The army alleges that the air force used its Jakarta Halim aerodrome to fly in arms from Pekin for use by the PKI. Thus popular hostility towards the Chinese merchants (and so China) is linked directly with the army’s own hostility towards Indonesia’s increasingly close links with China (which cannot supply the army with modern weapons, in contrast with the Soviet Union which can) and towards the PKI’s steady encroachment on State power] In defence of nationalism and Sukarno (like Chiang Kai-shek’s ‘defence’ of Sun Yat-sen), the terror has been launched against the PKI. Such being the suddenly changed balance of power, Sukarno’s protests can be ignored by the army with impunity – Sukarnoism is no longer linked to Sukarno.

But the army cannot rest content with merely destroying the PKI within the existing status quo. It has placed the entire administration of the country under its Council of Generals (military governors have replaced civilians in all regions), leaving the Cabinet and Sukarno as increasingly marginal elements in the real power structure. The army must now stabilise the class structure in order to stabilise its own power, and escape from the administrative anarchy that existed under Sukarno. It has banned all but one newspaper to each political party in each region, while permitting any number of government or army newspapers, and taken over direct military supervision of all the press. In December, it initiated a drastic revaluation of the currency, demanding that ten per cent of all currency given into banks for exchange into new notes should be retained ‘for the national revolution.’ It has slashed public expenditure, and made a substantial increase in the price of petrol (up 60 times over in one night), of post office services, bus and train fares. It has then sought to hold down all ordinary retail prices by direct military brutality, blaming the wild inflation that has swept Indonesia for the past two years on the Chinese shopkeepers. It is the Government’s price increases that precipitated the student demonstrations of mid-January, agitation that signifies the deflationary punishment being inflicted with the purge.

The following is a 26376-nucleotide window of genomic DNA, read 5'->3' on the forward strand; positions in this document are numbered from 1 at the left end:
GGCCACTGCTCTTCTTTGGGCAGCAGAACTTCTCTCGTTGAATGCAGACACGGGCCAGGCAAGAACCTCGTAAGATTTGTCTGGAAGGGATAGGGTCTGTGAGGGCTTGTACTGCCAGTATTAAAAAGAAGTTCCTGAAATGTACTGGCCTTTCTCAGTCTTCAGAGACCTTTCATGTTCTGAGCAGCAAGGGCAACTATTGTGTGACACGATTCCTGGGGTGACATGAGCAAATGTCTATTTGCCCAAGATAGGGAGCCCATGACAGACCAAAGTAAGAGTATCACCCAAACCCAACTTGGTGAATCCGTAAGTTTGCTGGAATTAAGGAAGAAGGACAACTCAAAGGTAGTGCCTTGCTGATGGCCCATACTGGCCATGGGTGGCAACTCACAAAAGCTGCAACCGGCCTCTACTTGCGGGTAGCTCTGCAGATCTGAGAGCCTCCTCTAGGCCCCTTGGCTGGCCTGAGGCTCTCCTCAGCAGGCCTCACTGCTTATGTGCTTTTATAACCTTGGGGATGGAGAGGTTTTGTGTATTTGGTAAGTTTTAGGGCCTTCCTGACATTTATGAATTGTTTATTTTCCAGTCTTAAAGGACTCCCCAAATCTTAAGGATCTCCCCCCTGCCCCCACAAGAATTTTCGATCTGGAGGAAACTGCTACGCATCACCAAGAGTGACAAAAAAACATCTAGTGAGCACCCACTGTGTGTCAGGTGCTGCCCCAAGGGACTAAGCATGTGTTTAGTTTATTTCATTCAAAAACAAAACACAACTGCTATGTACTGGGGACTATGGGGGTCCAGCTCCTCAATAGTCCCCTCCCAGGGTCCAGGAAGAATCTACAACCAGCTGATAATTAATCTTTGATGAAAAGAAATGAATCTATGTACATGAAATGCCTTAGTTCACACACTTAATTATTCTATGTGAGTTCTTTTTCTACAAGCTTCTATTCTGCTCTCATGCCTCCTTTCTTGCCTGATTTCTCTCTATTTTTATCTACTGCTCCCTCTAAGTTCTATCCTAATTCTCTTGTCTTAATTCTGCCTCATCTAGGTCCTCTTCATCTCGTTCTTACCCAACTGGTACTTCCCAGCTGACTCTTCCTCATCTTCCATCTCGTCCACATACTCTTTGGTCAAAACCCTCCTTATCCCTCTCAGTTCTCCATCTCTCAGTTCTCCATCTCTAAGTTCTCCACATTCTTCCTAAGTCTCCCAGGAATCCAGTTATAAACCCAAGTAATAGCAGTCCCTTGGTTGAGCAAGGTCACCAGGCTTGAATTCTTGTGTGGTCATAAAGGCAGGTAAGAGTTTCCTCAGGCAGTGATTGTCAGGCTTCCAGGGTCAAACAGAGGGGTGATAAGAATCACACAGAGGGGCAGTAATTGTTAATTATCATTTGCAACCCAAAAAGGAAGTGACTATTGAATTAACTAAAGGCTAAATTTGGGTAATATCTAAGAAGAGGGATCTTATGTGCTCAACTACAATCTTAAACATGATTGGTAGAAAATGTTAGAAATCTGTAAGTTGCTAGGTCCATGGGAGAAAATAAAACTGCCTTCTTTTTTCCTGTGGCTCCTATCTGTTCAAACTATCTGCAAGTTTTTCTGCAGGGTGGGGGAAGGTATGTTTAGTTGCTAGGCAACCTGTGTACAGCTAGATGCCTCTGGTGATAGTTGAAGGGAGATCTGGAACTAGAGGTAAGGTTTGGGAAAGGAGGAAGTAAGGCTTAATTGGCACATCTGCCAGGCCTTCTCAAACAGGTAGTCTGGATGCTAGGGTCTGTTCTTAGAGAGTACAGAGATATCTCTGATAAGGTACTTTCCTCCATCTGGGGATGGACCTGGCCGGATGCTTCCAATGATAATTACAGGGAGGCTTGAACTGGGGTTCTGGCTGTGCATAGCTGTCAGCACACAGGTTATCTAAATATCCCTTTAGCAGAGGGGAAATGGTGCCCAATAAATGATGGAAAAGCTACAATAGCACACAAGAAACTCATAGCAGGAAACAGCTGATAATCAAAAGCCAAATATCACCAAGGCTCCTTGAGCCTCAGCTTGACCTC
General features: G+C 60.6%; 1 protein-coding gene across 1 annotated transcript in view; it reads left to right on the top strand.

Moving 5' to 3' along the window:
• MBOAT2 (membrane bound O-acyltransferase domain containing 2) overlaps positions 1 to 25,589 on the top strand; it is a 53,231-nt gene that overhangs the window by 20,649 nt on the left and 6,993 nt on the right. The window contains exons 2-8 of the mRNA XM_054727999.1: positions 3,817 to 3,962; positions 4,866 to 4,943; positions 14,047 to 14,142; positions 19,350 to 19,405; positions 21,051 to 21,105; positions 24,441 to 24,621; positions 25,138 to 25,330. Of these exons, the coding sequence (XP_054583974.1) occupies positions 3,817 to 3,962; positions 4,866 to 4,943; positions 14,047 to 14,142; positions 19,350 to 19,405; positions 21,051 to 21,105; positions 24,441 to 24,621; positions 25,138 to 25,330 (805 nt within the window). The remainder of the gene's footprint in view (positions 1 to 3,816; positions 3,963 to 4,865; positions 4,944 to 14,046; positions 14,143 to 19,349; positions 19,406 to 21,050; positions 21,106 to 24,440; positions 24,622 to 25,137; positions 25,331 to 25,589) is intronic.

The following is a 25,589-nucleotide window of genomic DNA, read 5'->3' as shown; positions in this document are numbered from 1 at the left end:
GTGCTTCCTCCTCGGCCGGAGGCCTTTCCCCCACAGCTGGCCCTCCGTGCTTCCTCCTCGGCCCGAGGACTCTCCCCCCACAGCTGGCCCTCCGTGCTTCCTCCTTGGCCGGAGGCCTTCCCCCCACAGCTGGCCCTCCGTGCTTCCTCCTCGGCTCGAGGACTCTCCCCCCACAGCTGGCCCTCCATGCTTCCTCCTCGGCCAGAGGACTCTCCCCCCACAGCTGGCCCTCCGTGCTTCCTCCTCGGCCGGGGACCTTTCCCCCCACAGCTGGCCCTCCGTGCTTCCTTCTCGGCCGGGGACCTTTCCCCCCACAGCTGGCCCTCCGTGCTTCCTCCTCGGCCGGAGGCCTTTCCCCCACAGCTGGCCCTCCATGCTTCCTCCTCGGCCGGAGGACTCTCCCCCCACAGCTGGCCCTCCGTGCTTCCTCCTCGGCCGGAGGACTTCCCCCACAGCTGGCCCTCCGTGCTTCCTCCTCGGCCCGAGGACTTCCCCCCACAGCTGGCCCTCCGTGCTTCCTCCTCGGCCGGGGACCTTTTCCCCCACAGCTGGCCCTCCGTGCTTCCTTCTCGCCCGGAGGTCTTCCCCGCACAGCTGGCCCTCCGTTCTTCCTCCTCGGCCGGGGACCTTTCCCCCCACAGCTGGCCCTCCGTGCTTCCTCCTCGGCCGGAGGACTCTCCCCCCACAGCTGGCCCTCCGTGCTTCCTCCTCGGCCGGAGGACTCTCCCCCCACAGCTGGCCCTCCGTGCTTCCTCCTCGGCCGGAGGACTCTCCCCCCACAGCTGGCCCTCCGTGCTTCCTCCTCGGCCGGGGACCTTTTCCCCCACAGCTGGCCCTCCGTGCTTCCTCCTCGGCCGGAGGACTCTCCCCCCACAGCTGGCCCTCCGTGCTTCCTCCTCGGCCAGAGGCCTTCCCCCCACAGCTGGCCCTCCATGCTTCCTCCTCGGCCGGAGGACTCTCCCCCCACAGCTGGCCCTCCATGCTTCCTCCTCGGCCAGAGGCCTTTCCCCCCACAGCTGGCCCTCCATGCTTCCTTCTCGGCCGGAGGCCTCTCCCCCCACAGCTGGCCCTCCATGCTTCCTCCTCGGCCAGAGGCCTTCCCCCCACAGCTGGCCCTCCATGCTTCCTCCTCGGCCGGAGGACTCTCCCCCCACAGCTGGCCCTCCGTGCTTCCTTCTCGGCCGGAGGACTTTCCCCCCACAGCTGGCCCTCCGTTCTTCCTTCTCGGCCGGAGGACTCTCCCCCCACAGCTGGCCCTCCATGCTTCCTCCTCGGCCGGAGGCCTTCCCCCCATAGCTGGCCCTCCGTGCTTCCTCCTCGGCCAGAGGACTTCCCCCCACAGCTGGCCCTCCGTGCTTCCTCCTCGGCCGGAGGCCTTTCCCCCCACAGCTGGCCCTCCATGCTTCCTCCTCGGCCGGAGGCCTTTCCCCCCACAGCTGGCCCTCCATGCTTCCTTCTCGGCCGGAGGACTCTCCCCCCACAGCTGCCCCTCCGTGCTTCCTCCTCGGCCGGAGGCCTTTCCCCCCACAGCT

But the organisation which crystallised popular radical feeling is no longer available to oppose the army. It has paid the price of its success in conjoining defence of the status quo in its leadership with opposition to the status quo at its grass roots, a juggling trick which amounted to little more than gathering popular support for the regime through dishonest promises. Indonesia now faces the prospect of a military dictatorship under General Nasution, aligned with Moscow (Pravda has scarcely bothered to mention the liquidation of its Indonesian ‘fraternal party,’ nor have the 700 Soviet technical advisers in Indonesia been withdrawn in protest), on a platform of conservative state capitalism. No doubt CIA funds will be increasingly applied to help the new fledgling along.

Whatever the political criticisms of the PKI, this is a terrible blow for the Indonesian people, and one from which they will only recover with great difficulty. When the CCP was driven from the towns in 1927, the necessity of rooting itself in the most backward elements of the most backward rural areas was slowly converted into a virtue. This virtue Aidit rejected, as he rejected guerilla warfare. It can be presumed that he will now find it necessary, completing the last link in the Maoist strategy and making a final abandonment of the urban proletariat. Whether he will be as lucky as Mao was remains to be seen in the coming decades.

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Last updated: 14.5.2008